Using workload automation to reduce the time spent on manual processes or coding custom scripts frees up employees to tackle initiatives that will move your company forward. That could mean shifting more staff onto mode 2 projects, or directing them to work on further streamlining mode 1 operations. Either way, your company saves time and money and your employees are happier doing more rewarding work.
You should have workload automation software that is compatible with your forward-thinking mode 2 initiatives as well. A key focus of mode 2 is embracing new technologies and a changing technology landscape. The right workload automation solution for a bimodal department will have the flexibility to integrate with a variety of systems and applications, both on premise and in the cloud, and will have a history of adapting to new IT trends and requirements.
Should All IT Departments be Bimodal?
If your company hasn’t already implemented a bimodal IT strategy, you might be wondering if it’s a necessary strategic change. The advantages are clear: increased speed, flexibility, innovation, and a closer alignment with business units. However, since Gartner introduced the model it has also faced criticism.
One issue is employee morale. There’s a fear that IT staff who end up focusing solely on mode 1 operations will be dissatisfied with their careers, and that it will be difficult to attract top talent to mode 1 jobs. For this reason, many companies avoid a complete separation of the two teams. Small and mid-sized companies are also much less likely than large companies to become entirely bimodal. If your department remains undivided or partially divided, you will still want to free up operations employees to work on mode 2-type projects as much as possible.
Some critics say that the bimodal structure is inefficient. Jason Bloomberg at Intellyx writes that bimodal IT is just an “excuse to keep doing IT poorly,” and that companies should get rid of slow, traditional, IT altogether. Still others argue that IT should be trimodal, with a third division that spans the gap between Gartner’s two modes.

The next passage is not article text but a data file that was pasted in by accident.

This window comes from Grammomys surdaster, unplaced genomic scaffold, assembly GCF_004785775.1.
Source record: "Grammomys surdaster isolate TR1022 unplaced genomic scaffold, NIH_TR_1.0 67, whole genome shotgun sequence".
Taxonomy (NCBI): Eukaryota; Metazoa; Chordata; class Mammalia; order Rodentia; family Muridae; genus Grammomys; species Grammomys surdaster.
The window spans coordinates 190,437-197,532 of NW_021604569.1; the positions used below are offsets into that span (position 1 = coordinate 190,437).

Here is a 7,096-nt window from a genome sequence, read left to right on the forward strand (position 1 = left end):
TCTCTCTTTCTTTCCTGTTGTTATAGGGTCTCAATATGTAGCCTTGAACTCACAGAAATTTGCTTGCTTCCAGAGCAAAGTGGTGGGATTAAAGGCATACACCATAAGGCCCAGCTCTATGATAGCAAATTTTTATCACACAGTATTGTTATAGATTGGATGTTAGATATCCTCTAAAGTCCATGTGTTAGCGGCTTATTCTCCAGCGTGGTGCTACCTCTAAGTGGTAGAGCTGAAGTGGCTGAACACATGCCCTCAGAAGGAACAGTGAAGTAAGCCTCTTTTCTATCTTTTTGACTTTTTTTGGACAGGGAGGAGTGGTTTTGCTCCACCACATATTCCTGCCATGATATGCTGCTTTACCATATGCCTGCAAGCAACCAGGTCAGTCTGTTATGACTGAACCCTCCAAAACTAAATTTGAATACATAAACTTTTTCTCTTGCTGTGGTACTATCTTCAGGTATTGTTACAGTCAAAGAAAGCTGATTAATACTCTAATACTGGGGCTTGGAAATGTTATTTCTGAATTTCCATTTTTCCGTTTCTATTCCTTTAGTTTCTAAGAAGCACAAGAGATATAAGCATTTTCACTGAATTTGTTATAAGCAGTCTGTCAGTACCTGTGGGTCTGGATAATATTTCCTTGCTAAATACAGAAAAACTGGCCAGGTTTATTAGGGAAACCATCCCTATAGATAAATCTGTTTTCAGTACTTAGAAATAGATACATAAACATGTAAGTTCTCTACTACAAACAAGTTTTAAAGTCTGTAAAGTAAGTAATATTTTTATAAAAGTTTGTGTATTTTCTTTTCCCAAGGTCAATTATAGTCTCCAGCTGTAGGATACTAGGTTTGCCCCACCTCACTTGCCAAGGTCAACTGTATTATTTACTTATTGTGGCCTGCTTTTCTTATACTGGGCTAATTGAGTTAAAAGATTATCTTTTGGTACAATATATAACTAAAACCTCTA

Regardless of the strategy your enterprise chooses, the idea behind bimodal IT—allowing traditional departments to become more agile—is essential in the modern business environment. The widening gap between legacy IT structures and new strategies has created a growing tension—one that can be alleviated with software that streamlines day-to-day operations and leaves more resources for strategy and innovation.
Maximizing the hours you save for mode 2 projects involves not only implementing the right tool, but using it efficiently. Your enterprise job scheduling software should provide comprehensive workload automation for the entire company. This is especially important if you’re managing a variety of projects within IT and across multiple business units, which is the case in a bimodal department. Your automation solution should provide a central monitor for processes running on all systems and applications in your enterprise.
To try a flexible enterprise job scheduler that will save your company time for the initiatives that really matter, download a 30-day free trial of Automate Schedule.